After you have a topic and domain name, Ideas for Setting Up Your Blog will give you ideas for setting things up. It will provide lists of useful plugins to consider installing. It will suggest functions you might want to include in your blog. And it will give you some tips on how to design your blog so visitors will like what they see.
Ideas for Running Your Blog will give some pointers on how you can build useful blogger habits. You will learn how to develop a productive writing discipline. Then it will show you some tools bloggers use to work better. Finally, it will give some tips for running a professional blogging business.
Once you’re ready to start writing blog posts, you will need to come up with topics to write about. Ideas for Blog Posts will show you different types of blog posts you can write. It will give you ideas for what you can write about, no matter what niche you’re in. You will find dozens of prompts to kickstart your creativity.
After you’ve written about 10-20 posts, you should pay some attention to finding readers. It isn’t motivating to keep writing to a nonexistent audience. Ideas for Getting Traffic will help you bring readers to your blog. It will also cover some tips to optimize your blog for search engines. Then it will go over how you can use social media to engage readers and drive some traffic to your blog.
If your blog gets enough traffic, you can make money from your hard work. Ideas for Monetizing will show you some techniques that professional bloggers use to make money. It will provide an overview of advertising and sponsorship sources. It will also go into affiliate marketing. And it will give some ideas for selling products and services through your blog.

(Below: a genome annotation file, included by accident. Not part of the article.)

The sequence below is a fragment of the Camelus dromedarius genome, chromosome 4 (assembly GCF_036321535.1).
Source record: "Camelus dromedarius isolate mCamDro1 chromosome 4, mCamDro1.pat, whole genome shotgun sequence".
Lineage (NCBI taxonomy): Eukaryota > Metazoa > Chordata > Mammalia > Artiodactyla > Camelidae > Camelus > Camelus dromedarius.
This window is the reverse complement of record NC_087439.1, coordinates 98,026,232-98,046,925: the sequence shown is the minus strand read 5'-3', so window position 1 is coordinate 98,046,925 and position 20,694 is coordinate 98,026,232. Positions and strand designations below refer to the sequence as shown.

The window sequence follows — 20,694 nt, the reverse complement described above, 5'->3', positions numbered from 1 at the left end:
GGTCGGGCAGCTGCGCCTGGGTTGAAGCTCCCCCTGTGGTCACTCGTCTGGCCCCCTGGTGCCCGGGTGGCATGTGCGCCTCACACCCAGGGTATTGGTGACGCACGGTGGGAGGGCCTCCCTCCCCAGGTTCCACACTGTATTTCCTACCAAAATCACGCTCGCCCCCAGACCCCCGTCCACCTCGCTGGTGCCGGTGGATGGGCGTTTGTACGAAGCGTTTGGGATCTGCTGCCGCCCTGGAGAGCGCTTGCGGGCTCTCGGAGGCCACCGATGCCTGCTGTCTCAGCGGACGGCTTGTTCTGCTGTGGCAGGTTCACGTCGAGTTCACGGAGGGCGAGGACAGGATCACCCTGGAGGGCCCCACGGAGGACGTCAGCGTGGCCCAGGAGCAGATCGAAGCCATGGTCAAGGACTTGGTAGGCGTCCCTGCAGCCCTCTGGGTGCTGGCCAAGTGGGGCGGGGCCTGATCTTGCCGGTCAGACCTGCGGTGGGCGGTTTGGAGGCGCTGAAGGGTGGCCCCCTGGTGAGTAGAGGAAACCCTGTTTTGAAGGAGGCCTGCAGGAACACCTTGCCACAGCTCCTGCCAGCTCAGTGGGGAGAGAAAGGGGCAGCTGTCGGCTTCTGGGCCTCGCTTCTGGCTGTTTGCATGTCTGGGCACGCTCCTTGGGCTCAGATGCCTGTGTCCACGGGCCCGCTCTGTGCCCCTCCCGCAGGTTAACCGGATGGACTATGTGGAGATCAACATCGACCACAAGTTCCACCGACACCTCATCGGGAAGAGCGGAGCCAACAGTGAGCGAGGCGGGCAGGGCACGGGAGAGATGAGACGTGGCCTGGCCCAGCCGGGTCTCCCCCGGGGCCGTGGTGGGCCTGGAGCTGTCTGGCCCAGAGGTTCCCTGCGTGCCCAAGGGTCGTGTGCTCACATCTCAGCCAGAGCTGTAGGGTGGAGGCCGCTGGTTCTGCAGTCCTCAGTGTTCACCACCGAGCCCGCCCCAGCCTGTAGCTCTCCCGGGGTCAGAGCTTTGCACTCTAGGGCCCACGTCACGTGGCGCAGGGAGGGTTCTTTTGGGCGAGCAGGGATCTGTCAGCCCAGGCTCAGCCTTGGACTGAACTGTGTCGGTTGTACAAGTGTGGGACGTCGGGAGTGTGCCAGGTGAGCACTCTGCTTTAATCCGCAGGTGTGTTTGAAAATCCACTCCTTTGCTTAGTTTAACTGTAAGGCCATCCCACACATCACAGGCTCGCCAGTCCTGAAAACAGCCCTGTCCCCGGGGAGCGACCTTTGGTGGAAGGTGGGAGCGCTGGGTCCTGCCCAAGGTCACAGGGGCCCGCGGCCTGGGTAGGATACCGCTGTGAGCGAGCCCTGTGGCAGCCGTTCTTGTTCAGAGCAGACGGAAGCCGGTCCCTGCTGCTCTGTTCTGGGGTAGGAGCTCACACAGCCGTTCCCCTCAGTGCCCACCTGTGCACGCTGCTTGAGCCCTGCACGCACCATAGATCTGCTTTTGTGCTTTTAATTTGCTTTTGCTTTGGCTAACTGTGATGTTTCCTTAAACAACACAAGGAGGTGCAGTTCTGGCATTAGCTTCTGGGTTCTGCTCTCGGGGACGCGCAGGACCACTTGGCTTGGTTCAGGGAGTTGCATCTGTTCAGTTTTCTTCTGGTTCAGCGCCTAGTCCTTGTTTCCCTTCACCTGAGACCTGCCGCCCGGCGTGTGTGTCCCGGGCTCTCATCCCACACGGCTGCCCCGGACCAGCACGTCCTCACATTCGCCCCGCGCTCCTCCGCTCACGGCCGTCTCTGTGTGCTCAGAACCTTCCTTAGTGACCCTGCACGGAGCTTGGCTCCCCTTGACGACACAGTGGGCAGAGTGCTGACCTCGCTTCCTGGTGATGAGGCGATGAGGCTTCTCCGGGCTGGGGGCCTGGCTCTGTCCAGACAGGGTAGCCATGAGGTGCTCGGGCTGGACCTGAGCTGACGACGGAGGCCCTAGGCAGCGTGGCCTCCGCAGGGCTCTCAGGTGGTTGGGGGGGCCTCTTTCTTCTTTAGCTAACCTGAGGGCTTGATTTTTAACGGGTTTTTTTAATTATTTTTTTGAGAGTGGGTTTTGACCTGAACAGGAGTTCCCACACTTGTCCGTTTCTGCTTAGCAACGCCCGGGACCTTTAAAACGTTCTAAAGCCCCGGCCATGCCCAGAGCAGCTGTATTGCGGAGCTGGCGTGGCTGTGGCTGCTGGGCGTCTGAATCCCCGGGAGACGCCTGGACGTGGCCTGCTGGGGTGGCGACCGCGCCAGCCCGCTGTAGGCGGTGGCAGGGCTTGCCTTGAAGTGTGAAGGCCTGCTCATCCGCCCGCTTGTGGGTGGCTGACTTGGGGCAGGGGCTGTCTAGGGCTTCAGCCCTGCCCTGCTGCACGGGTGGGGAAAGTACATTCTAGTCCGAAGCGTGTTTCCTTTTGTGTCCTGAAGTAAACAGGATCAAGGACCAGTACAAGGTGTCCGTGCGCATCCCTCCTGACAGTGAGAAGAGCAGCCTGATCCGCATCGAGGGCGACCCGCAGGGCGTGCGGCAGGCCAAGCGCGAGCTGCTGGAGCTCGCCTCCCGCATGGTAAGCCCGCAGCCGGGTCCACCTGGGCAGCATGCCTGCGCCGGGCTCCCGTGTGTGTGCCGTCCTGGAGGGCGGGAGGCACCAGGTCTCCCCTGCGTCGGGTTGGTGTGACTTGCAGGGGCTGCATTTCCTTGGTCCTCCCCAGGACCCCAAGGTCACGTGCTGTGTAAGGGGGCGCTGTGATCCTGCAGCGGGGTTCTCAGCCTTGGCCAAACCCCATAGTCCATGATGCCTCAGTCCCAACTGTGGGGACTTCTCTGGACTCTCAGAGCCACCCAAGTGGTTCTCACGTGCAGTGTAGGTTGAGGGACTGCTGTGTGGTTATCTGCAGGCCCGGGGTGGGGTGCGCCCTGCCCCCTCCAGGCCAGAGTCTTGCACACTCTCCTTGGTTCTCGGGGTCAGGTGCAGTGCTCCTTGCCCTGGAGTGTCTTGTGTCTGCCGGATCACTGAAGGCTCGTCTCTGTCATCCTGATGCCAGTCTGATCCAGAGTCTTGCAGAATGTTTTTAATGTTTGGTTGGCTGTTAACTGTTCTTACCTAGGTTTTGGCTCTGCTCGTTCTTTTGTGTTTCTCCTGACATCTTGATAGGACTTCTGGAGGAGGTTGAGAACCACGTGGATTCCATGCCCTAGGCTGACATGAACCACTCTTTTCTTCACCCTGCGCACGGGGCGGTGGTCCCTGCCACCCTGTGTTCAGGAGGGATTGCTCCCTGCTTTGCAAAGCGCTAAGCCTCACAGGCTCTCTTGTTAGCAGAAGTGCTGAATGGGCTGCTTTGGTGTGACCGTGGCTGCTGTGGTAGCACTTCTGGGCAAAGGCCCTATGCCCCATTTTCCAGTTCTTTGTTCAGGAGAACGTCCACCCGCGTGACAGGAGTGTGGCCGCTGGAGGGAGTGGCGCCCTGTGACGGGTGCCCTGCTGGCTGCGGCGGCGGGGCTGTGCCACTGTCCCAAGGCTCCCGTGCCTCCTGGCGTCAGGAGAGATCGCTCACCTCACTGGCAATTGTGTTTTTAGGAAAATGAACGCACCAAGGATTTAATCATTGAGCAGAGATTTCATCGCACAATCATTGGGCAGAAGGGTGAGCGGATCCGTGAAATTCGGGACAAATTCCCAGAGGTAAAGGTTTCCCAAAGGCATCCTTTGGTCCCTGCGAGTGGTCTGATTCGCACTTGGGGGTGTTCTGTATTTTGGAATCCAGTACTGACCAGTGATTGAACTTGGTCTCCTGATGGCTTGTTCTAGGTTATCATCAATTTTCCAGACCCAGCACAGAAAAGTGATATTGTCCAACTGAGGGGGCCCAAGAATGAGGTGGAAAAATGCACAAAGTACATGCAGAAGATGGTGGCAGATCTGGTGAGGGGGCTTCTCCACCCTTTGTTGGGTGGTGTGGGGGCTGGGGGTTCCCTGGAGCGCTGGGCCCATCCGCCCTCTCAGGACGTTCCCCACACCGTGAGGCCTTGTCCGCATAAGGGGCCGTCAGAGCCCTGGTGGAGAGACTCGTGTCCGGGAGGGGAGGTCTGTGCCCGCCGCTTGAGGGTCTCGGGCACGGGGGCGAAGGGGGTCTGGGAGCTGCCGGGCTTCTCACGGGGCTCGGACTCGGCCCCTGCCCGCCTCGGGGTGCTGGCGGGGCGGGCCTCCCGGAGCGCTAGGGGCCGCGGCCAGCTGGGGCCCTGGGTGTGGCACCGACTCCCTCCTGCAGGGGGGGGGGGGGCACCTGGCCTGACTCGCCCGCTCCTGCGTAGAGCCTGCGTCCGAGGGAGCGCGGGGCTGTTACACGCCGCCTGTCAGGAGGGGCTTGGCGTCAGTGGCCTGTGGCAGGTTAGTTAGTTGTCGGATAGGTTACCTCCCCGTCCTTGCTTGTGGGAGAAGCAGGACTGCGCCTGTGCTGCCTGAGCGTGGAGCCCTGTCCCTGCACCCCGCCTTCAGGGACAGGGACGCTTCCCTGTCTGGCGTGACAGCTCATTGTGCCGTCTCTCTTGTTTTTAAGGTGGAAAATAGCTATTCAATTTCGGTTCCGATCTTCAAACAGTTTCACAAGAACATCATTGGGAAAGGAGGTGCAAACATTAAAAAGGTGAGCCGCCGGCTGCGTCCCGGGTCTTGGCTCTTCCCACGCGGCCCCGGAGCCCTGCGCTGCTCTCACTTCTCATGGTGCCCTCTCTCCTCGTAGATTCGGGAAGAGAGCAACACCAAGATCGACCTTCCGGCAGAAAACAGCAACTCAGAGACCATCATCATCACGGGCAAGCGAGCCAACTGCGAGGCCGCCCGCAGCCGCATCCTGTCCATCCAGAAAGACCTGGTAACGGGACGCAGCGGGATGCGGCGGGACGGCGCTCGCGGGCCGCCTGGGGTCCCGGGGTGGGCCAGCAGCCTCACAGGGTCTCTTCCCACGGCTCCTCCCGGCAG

This book has a limited number of ideas. But if you master your thinking skills, your well of ideas will never run dry. Ideas for Coming Up with Ideas can help you sharpen your thinking to come up with ideas on a consistent basis. It will also give some ideas for sources of inspiration. Then it will teach you some useful brainstorming techniques.
A hook is the broad idea of your blog. It is like an elevator pitch. It is what you tell someone when they ask, "So, what's your blog about?"
One blog I built finally gained a fair number of readers. It was because it had an interesting hook: baseball card collecting. The hook was, "I have hundreds of unopened baseball card packs from the past 25 years. I'll open one pack a day." The audience was tiny, but for the first time, I had regular readers. Finding your blog's hook might be the most important decision you make.
Other important decisions include where you host your blog and the web address you choose for it. The host you choose affects your site's reliability, speed, and features. The web address is often readers' first impression of your site.